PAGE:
Jeremy Barnett is the founder of Resilience Partners Limited, a blockchain consultancy that specialises in Tokenisation of the Construction Sector and is also a founding director of the Construction Blockchain Consortium at UCL. In February 2019, he was appointed Visiting Professor of Algorithmic Regulation and Dispute Resolution at The Bartlett Faculty of the Built Environment at UCL. He has published academic papers on Algorithmic Dispute Resolution and the Law of Algorithms, and in October 2017 was invited to give evidence to the House of Lords Select Committee on Artificial Intelligence.
Jeremy is a Practising Barrister, head of Regulatory at St Pauls Chambers, Leeds and also at Gough Square Chambers in London. He has been in practice for over 30 years, and specialises regulatory compliance, financial and professional disciplinary, as well as compliance with trading standards, data protection, health and safety, environmental and Company Director Disqualification.
He is a regular speaker, lecturer and moderator on Blockchain Regulation and technology, for example at the Barcelona Blockchain Forum in 2017 and at Rocketspace in Islington. He is currently advising blockchain companies on FSA sandbox and other legal/regulatory issues.
In 2003, Jeremy was appointed as a Recorder of the Crown Court, and sits in both Criminal work, where he was given a ‘Fraud Ticket’ to try difficult cases, and also in the County Court where he conducts clinical negligence and insolvency cases.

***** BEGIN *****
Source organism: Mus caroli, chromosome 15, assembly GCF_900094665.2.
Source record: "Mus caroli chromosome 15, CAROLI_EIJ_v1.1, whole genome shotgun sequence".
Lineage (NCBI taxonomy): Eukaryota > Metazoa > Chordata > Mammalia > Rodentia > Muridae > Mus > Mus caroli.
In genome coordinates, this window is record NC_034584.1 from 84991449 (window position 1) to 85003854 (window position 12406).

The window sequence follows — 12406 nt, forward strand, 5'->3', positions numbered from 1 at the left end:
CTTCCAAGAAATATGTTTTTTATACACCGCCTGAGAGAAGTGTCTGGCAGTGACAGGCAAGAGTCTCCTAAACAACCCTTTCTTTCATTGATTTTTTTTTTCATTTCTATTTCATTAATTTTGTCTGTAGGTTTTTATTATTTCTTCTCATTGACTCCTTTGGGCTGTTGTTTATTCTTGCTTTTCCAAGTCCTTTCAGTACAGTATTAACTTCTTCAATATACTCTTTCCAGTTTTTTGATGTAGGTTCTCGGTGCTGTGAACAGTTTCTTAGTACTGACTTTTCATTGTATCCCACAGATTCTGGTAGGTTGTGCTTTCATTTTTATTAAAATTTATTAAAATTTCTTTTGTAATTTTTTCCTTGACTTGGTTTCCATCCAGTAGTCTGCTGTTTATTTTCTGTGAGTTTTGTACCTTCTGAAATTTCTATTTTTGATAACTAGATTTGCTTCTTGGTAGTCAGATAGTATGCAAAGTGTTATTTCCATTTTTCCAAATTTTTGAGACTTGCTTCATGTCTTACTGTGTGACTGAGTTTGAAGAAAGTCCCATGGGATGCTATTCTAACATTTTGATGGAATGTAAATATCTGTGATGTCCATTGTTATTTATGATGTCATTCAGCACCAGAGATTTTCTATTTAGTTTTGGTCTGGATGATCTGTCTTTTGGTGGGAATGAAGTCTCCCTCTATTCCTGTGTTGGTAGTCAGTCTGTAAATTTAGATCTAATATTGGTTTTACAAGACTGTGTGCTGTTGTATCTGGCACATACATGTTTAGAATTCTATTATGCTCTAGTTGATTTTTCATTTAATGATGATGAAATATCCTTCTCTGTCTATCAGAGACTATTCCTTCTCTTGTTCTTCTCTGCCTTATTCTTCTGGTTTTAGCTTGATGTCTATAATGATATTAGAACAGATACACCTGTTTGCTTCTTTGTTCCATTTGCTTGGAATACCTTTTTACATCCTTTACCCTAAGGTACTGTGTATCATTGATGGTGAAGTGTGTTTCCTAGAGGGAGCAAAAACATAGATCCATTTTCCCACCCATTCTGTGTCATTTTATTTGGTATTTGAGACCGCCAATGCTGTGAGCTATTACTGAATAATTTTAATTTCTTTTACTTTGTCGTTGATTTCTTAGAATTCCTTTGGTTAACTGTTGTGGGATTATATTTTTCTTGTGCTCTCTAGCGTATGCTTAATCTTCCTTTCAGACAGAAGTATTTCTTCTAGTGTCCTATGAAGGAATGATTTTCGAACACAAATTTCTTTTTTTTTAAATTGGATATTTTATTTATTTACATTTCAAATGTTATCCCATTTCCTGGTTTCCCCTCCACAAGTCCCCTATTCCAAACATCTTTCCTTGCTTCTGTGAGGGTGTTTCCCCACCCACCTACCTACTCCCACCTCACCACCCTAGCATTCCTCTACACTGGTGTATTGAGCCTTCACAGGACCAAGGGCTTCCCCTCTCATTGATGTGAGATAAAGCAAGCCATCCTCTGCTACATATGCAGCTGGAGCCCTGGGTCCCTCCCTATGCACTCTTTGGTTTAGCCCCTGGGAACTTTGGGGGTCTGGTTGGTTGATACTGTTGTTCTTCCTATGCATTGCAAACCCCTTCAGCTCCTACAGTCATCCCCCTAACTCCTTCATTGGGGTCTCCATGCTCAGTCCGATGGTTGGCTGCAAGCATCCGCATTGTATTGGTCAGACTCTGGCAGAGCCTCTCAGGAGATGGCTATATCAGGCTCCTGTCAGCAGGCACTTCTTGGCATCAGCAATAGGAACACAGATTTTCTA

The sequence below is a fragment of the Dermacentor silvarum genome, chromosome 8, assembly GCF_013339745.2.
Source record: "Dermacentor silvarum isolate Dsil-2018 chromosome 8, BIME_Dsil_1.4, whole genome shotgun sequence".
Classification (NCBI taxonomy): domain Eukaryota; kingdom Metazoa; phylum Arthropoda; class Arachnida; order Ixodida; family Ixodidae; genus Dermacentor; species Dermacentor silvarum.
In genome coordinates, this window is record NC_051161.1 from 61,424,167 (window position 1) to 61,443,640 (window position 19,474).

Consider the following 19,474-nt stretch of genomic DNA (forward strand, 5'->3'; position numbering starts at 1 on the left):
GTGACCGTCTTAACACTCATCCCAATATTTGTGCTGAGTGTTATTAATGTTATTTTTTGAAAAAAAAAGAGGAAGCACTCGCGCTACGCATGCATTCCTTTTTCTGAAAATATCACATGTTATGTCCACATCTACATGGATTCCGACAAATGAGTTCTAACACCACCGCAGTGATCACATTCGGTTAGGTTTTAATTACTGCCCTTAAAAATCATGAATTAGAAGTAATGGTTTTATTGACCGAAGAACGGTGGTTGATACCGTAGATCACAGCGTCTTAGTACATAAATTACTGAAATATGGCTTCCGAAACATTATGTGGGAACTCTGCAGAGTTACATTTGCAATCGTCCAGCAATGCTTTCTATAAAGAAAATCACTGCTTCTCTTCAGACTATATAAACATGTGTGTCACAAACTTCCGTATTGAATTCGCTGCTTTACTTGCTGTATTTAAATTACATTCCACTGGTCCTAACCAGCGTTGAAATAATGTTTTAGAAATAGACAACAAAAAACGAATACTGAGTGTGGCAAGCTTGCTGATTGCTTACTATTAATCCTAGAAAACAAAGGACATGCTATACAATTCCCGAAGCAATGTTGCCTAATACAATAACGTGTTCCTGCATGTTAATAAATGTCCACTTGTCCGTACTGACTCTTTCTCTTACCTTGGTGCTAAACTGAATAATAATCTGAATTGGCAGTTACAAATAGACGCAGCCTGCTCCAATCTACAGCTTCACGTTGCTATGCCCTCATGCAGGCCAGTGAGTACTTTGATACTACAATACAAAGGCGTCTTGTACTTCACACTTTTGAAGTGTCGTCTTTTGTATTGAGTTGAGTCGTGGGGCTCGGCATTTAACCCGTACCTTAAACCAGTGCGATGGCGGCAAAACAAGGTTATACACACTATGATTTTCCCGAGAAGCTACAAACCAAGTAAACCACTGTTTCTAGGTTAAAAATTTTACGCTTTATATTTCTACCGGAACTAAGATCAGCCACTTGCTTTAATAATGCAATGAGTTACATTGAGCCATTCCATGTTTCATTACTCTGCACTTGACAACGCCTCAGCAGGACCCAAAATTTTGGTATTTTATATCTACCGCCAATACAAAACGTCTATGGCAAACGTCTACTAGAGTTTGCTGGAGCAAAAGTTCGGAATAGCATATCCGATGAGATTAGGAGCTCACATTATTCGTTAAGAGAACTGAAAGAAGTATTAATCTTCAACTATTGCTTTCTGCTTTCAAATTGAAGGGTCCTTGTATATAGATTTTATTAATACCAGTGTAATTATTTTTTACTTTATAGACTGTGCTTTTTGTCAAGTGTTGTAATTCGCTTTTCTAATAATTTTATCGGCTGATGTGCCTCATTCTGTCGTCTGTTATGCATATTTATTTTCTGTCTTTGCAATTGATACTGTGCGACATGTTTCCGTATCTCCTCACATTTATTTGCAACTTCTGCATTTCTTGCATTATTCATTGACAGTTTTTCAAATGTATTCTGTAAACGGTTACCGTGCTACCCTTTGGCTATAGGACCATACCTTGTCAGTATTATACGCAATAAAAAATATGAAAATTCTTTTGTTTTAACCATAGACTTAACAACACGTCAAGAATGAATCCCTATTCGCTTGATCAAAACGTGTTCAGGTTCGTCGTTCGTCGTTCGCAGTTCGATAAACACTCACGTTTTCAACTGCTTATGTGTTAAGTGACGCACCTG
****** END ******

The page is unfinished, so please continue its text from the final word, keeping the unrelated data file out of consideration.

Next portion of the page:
From his practice which was essential in Fraud work, he developed an early interest in the use of computers in court, so became the Chair of the Bar Council IT panel.
In 2005, Jeremy founded a multi-disciplinary research group at Leeds University called the ‘Court 21 project’, which was an academic joint venture between the Departments of Computing, Law and the Leeds University Business School, together with the William and Mary School of Law in Williamsburg Virginia. Eventually, Jeremy was appointed Visiting Professor of Law Informatics. The aim was to assist the MOJ with its aim to build ‘virtual courts’ and conduct research into automated dispute resolution [AuDR].
Research was conducted in a number of ‘Lab Trials’, some of which were broadcast on CNN, where students and professionals dealt with large datasets, 3D modelling and multi-party video conferencing by use of the ‘Access Grid’. Jeremy became one of the members of the United Nations World Expert Group on Online Dispute Resolution [ODR] and presented a number of papers at academic conferences in the UK, USA and Italy. He has also spoken on environmental and IT issues in China.